Lakeland’s dual credit programing grows year-to-year

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March 16, 2015
The number of Alberta high school students enrolled in Lakeland College’s dual credit courses is on the rise.
This year’s winter intake of dual credit students totals 189 marking a significant increase compared to the 2014 winter term, which had 95 high school students registered.
 
“It’s awesome because high school students are able to start their college education early and the biggest advantage to them is that they get to find out if this is something that they want to do,” says Janice Aughey, dual credit project coordinator. “For Lakeland, it’s a way for us to showcase our programs and to allow students an opportunity to understand what learning at the college level is all about.”

The number of dual credit courses Lakeland offers this year has also increased. High school students can register for the following four new courses: introduction to soil and science, health care aide, power engineering and the French language delivery of play. The other dual credit courses available to students this term include two human services classes – play and exploring exceptionalities – as well as introduction to esthetics, environmental sustainability and introduction to heavy oil and gas, which is the most popular with 65 students currently enrolled. 

In addition to the 189 students in grades 10 to 12 who are Living the Learning through the dual credit program, there are also eight high school students in the Buffalo Trail Public School Division who started a pre-employment carpentry dual credit program in September.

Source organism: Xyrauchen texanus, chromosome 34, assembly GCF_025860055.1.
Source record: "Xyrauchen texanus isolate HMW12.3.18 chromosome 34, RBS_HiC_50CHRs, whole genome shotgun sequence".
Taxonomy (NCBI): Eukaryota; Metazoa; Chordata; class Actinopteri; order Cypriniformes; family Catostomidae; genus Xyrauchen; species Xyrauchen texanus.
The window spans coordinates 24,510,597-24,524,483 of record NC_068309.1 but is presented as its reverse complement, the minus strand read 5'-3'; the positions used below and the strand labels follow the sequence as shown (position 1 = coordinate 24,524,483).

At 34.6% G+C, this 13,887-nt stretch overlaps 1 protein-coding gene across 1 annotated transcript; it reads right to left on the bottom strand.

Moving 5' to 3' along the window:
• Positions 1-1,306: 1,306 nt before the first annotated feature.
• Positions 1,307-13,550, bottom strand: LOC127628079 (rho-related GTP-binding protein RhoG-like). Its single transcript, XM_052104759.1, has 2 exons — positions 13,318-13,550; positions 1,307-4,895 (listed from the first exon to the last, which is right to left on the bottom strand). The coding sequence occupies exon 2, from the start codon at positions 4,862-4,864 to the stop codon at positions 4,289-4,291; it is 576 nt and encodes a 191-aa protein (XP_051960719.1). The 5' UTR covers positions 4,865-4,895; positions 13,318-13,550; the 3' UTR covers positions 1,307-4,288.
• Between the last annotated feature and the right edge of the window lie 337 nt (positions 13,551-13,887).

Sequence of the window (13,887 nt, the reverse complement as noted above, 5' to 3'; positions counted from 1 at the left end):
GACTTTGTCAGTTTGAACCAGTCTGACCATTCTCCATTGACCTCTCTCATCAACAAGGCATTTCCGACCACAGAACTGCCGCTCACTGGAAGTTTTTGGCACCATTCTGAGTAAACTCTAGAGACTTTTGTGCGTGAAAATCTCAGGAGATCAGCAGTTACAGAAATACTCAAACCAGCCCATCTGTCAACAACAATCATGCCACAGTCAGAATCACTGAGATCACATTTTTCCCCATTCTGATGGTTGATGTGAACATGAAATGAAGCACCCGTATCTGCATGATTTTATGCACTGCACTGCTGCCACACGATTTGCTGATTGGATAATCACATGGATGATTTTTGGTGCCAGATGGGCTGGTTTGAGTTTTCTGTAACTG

“For high school students these dual credit courses are something that is different from their usual courses,” says Aughey. “It gives them a chance to determine if this is what they want to do for their career.”

High school students who complete post-secondary courses through Lakeland’s dual credit program earn both high school credits and credits from Lakeland. High school graduates who’ve completed a dual credit course and enrol at Lakeland will not only have a reduced course load during their first year of studies, but a boost in confidence, according to Aughey.

“A lot of high school students might be undecided or wary of transitioning to college because they think they can’t be successful,” she says. “Our dual credit program shows them that they can succeed academically in a post-secondary environment. We have had a lot of success with that and will continue to with the growing interest in our dual credit program.”

Twenty percent of high school students who took dual credit courses are now enrolled in a Lakeland program. Lakeland’s dual credit program initially began as a joint project with East Central Alberta Catholic Schools in 2010. Three students were enrolled in the program’s first year. Since then, Lakeland’s dual credit program has grown and is available at 13 different school divisions. 

There are two intakes each school year for the dual credit program: one in September and one in February. Depending on the course, high school students participate in the dual-credit program through live online classes, pre-recorded lectures or a combination thereof. Students don't pay tuition or fees, or for textbooks. Dual credit courses are available to any school division.  

March 16, 2015